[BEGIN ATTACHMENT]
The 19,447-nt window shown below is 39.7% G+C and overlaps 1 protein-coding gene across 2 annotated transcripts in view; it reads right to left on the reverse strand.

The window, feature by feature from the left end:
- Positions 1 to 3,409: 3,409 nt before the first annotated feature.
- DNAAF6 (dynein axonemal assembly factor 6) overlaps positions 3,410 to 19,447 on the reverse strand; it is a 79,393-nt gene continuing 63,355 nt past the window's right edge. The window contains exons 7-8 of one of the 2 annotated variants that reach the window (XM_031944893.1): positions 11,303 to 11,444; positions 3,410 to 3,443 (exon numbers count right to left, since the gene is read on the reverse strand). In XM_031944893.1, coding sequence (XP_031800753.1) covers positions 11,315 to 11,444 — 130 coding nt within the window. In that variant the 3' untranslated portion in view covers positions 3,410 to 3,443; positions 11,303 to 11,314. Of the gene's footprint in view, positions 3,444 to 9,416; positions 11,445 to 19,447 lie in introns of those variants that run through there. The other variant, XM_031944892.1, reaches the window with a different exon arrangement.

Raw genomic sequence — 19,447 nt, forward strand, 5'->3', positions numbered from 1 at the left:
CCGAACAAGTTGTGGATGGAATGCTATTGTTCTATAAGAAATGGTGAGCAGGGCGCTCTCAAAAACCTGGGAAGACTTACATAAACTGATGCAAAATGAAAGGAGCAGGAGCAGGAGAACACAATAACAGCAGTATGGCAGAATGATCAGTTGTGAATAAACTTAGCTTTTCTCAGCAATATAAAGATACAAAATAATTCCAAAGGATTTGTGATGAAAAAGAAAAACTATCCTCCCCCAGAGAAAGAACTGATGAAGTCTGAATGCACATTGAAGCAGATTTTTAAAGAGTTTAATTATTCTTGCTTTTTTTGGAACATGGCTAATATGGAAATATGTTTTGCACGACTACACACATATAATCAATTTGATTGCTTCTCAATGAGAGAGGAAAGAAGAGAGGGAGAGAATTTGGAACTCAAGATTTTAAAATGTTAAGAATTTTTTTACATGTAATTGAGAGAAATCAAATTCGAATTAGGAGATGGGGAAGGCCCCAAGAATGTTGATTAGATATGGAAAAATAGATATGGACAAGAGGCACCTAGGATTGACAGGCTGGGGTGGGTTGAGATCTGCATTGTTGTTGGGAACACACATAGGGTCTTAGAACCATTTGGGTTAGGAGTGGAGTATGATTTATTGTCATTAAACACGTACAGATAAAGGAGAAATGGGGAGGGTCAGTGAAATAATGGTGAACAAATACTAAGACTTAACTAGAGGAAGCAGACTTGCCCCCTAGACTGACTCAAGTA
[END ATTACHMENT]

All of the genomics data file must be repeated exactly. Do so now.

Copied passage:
The 19,447-nt window shown below is 39.7% G+C and overlaps 1 protein-coding gene across 2 annotated transcripts in view; it reads right to left on the reverse strand.

The window, feature by feature from the left end:
- Positions 1 to 3,409: 3,409 nt before the first annotated feature.
- DNAAF6 (dynein axonemal assembly factor 6) overlaps positions 3,410 to 19,447 on the reverse strand; it is a 79,393-nt gene continuing 63,355 nt past the window's right edge. The window contains exons 7-8 of one of the 2 annotated variants that reach the window (XM_031944893.1): positions 11,303 to 11,444; positions 3,410 to 3,443 (exon numbers count right to left, since the gene is read on the reverse strand). In XM_031944893.1, coding sequence (XP_031800753.1) covers positions 11,315 to 11,444 — 130 coding nt within the window. In that variant the 3' untranslated portion in view covers positions 3,410 to 3,443; positions 11,303 to 11,314. Of the gene's footprint in view, positions 3,444 to 9,416; positions 11,445 to 19,447 lie in introns of those variants that run through there. The other variant, XM_031944892.1, reaches the window with a different exon arrangement.

Raw genomic sequence — 19,447 nt, forward strand, 5'->3', positions numbered from 1 at the left:
CCGAACAAGTTGTGGATGGAATGCTATTGTTCTATAAGAAATGGTGAGCAGGGCGCTCTCAAAAACCTGGGAAGACTTACATAAACTGATGCAAAATGAAAGGAGCAGGAGCAGGAGAACACAATAACAGCAGTATGGCAGAATGATCAGTTGTGAATAAACTTAGCTTTTCTCAGCAATATAAAGATACAAAATAATTCCAAAGGATTTGTGATGAAAAAGAAAAACTATCCTCCCCCAGAGAAAGAACTGATGAAGTCTGAATGCACATTGAAGCAGATTTTTAAAGAGTTTAATTATTCTTGCTTTTTTTGGAACATGGCTAATATGGAAATATGTTTTGCACGACTACACACATATAATCAATTTGATTGCTTCTCAATGAGAGAGGAAAGAAGAGAGGGAGAGAATTTGGAACTCAAGATTTTAAAATGTTAAGAATTTTTTTACATGTAATTGAGAGAAATCAAATTCGAATTAGGAGATGGGGAAGGCCCCAAGAATGTTGATTAGATATGGAAAAATAGATATGGACAAGAGGCACCTAGGATTGACAGGCTGGGGTGGGTTGAGATCTGCATTGTTGTTGGGAACACACATAGGGTCTTAGAACCATTTGGGTTAGGAGTGGAGTATGATTTATTGTCATTAAACACGTACAGATAAAGGAGAAATGGGGAGGGTCAGTGAAATAATGGTGAACAAATACTAAGACTTAACTAGAGGAAGCAGACTTGCCCCCTAGACTGACTCAAGTA